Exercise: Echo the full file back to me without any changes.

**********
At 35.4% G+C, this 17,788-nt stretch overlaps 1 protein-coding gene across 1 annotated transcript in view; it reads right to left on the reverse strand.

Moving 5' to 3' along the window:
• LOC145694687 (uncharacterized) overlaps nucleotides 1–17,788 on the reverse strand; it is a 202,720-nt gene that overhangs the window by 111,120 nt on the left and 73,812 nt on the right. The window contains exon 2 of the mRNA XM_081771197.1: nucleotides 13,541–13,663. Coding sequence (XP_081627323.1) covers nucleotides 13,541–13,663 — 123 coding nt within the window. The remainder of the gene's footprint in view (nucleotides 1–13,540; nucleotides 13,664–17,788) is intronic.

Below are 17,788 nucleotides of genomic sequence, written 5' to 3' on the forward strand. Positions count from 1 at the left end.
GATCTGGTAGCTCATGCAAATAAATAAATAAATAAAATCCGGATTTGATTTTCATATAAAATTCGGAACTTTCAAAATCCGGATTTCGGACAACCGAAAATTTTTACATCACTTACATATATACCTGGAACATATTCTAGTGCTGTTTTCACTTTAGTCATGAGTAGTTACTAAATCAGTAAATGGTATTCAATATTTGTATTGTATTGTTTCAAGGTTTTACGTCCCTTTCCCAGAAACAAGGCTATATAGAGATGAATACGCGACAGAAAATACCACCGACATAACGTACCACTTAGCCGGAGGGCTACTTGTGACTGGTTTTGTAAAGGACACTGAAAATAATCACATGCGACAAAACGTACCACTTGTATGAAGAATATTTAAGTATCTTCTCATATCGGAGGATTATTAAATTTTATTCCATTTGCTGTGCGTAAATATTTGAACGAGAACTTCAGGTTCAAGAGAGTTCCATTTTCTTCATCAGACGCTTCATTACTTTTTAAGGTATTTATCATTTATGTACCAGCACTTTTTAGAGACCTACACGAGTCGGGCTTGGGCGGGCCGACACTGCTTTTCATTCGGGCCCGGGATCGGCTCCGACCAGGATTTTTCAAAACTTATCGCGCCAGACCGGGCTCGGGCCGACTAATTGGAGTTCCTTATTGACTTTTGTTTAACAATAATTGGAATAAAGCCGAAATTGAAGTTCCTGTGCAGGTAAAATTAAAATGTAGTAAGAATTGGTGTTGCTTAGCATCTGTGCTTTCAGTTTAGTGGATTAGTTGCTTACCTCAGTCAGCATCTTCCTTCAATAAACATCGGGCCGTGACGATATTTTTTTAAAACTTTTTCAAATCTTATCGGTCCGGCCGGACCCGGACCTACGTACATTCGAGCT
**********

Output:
At 35.4% G+C, this 17,788-nt stretch overlaps 1 protein-coding gene across 1 annotated transcript in view; it reads right to left on the reverse strand.

Moving 5' to 3' along the window:
• LOC145694687 (uncharacterized) overlaps nucleotides 1–17,788 on the reverse strand; it is a 202,720-nt gene that overhangs the window by 111,120 nt on the left and 73,812 nt on the right. The window contains exon 2 of the mRNA XM_081771197.1: nucleotides 13,541–13,663. Coding sequence (XP_081627323.1) covers nucleotides 13,541–13,663 — 123 coding nt within the window. The remainder of the gene's footprint in view (nucleotides 1–13,540; nucleotides 13,664–17,788) is intronic.

Below are 17,788 nucleotides of genomic sequence, written 5' to 3' on the forward strand. Positions count from 1 at the left end.
GATCTGGTAGCTCATGCAAATAAATAAATAAATAAAATCCGGATTTGATTTTCATATAAAATTCGGAACTTTCAAAATCCGGATTTCGGACAACCGAAAATTTTTACATCACTTACATATATACCTGGAACATATTCTAGTGCTGTTTTCACTTTAGTCATGAGTAGTTACTAAATCAGTAAATGGTATTCAATATTTGTATTGTATTGTTTCAAGGTTTTACGTCCCTTTCCCAGAAACAAGGCTATATAGAGATGAATACGCGACAGAAAATACCACCGACATAACGTACCACTTAGCCGGAGGGCTACTTGTGACTGGTTTTGTAAAGGACACTGAAAATAATCACATGCGACAAAACGTACCACTTGTATGAAGAATATTTAAGTATCTTCTCATATCGGAGGATTATTAAATTTTATTCCATTTGCTGTGCGTAAATATTTGAACGAGAACTTCAGGTTCAAGAGAGTTCCATTTTCTTCATCAGACGCTTCATTACTTTTTAAGGTATTTATCATTTATGTACCAGCACTTTTTAGAGACCTACACGAGTCGGGCTTGGGCGGGCCGACACTGCTTTTCATTCGGGCCCGGGATCGGCTCCGACCAGGATTTTTCAAAACTTATCGCGCCAGACCGGGCTCGGGCCGACTAATTGGAGTTCCTTATTGACTTTTGTTTAACAATAATTGGAATAAAGCCGAAATTGAAGTTCCTGTGCAGGTAAAATTAAAATGTAGTAAGAATTGGTGTTGCTTAGCATCTGTGCTTTCAGTTTAGTGGATTAGTTGCTTACCTCAGTCAGCATCTTCCTTCAATAAACATCGGGCCGTGACGATATTTTTTTAAAACTTTTTCAAATCTTATCGGTCCGGCCGGACCCGGACCTACGTACATTCGAGCT